Depth Psych
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Depth Psych
Pioneered by William James, Sigmund Freud, and Carl Gustav Jung, Depth Psychology is the study of how we dialogue with the Unconscious via symbols, dreams, myth, art, nature. By paying attention to the messages that show up from beyond our conscious egos, we can be guided to greater understanding, transformation, and integration with the world around us, inner and outer. Join the conversation in community at www.DepthPsychologyAlliance.com
Curated by Bonnie Bright
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Shamanism, Alchemy and Yoga: Traditional Technologies of Tranformation

Shamanism, Alchemy and Yoga: Traditional Technologies of Tranformation | Depth Psych | Scoop.it
From the most ancient times, human beings have practiced disciplines of psychospiritual transformation with devoted energy and intention. Modern systems of psychotherapy are the inheritors of three great traditions of transformation, in which the human is seen as engaged in purposive processes of exploration and integration in many realms of consciousness. In this essay I describe some of the common methods used, as well as the major metaphors for transformation.1

One possible definition of shamanism is that it is the disciplined approach to what has been variously called "non-ordinary reality", "the sacred", "the mystery", "the supernatural", "the inner world(s)", or "the otherworld".


Psychologically speaking, one could say these expressions refer to realms of consciousness that lie outside the boundaries of our usual and ordinary perception. The depth psychologies derived from psychoanalysis refer to such normally inaccessible realms as "the unconscious", or "the collective unconscious". This would, however, be too limiting a definition for shamanism, if "unconscious" is taken to refer to something within the individual, i.e. intrapsychic. Shamanic practice involves the exploration not only of unknown aspects of our own psyche, but also the unknown aspects of the world around us, - the external as well as internal mysteries.


There are three traditional systems of consciousness... (Click title for more)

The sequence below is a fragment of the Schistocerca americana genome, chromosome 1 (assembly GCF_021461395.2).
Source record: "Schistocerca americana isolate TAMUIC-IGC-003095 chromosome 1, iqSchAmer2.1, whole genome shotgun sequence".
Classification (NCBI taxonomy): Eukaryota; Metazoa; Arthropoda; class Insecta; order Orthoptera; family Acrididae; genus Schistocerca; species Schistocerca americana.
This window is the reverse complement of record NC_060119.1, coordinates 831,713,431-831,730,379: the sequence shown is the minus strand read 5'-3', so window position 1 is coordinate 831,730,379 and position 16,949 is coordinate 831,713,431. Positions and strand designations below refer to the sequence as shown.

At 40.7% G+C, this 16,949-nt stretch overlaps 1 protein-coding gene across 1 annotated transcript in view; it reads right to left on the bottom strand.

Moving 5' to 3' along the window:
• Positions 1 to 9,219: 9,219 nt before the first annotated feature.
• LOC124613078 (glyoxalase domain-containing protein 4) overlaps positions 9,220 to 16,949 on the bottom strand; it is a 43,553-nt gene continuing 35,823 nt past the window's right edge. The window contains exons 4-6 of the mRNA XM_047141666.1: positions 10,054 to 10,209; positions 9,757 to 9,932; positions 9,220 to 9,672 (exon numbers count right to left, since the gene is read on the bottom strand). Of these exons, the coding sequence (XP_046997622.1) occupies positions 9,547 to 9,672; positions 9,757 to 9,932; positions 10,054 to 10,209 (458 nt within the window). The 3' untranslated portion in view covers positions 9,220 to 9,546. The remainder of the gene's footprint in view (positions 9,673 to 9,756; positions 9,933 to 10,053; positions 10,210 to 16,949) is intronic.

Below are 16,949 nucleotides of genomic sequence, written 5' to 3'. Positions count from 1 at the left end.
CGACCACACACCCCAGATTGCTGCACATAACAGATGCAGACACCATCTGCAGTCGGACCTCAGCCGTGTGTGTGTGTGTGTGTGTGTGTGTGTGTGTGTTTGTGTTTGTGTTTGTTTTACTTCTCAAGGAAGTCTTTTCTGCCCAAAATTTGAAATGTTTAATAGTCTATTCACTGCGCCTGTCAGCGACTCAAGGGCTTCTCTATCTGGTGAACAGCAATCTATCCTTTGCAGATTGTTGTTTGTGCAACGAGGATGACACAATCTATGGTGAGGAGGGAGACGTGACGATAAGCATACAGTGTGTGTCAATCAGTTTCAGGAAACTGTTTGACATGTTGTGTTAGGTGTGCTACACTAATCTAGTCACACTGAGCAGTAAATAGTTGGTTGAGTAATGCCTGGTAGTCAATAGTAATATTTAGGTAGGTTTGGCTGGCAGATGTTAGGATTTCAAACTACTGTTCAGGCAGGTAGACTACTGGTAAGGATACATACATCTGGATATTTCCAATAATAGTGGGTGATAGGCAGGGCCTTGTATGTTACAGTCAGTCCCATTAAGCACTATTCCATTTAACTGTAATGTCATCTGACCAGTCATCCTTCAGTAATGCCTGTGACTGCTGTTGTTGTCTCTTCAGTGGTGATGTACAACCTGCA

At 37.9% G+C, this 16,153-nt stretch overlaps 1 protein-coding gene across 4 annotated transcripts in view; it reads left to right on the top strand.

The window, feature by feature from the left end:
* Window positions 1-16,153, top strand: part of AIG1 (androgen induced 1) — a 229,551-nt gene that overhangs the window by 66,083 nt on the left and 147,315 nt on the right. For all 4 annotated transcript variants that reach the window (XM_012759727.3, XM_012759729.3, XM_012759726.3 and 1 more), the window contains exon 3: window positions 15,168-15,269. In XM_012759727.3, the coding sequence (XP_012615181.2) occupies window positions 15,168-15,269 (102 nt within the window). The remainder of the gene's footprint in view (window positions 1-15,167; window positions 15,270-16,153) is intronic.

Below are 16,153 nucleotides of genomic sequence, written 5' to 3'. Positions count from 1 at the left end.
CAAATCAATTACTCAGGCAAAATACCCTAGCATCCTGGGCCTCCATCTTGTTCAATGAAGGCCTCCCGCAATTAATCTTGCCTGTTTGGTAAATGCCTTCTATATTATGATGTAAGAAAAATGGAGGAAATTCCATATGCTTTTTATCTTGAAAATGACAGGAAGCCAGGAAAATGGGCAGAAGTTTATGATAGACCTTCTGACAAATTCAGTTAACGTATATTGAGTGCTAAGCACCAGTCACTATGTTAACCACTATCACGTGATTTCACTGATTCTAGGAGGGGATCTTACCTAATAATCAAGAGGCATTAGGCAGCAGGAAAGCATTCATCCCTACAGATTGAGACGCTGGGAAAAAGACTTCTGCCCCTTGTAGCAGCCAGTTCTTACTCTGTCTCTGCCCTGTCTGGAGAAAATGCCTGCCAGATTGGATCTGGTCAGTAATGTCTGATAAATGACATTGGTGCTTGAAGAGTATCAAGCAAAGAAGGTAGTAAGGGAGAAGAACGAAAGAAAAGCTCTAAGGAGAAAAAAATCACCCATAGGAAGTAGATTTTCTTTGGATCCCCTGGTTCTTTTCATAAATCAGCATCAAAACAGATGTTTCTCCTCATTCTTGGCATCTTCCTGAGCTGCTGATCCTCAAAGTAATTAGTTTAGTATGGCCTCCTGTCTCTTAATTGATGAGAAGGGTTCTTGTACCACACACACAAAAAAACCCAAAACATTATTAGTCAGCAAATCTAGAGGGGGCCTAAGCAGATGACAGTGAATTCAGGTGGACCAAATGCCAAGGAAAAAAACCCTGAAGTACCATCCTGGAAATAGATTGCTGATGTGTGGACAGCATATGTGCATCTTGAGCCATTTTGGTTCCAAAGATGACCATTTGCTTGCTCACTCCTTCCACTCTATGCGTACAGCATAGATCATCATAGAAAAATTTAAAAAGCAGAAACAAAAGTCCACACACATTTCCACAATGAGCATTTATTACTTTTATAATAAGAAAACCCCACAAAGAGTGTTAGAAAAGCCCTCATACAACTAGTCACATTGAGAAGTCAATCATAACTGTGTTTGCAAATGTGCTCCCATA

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Carol Sherriff's curator insight, August 8, 2014 5:04 AM

You don't usually get pscyhologists (or coaches and facilitators) admitting they draw on shamanism and alchemy, so this is refreshing reading.

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Yoga and Jung's Psychology

Yoga and Jung's Psychology | Depth Psych | Scoop.it

Mankind is at the beginning of a new era in regards to the possibilities of self-realization. This is greatly influenced not only by scientific advances in all fields, but also because of the gentle penetration of our perceptions by Eastern ways of looking at the universe, including individual development.

 

Yoga, an Eastern system defined by author Jess Stearn (1965) as: Union. From Sanskrit root yuj, meaning to join. A controlled effort toward self-integration so that the individual spirit may merge with the Universal Spirit in a spirit of oneness. (P. 343) has a great deal to add to Western psychology.

 

Carl Jung was one of the first theorists to attempt to understand the yoga way and bring it into awareness in our culture. Much of yoga can best be explained in Jungian terms, though parts of it differ from his theories. This paper looks at the two systems and their practices.

 

The first, Kundalini Yoga, encompasses... (click title for more)

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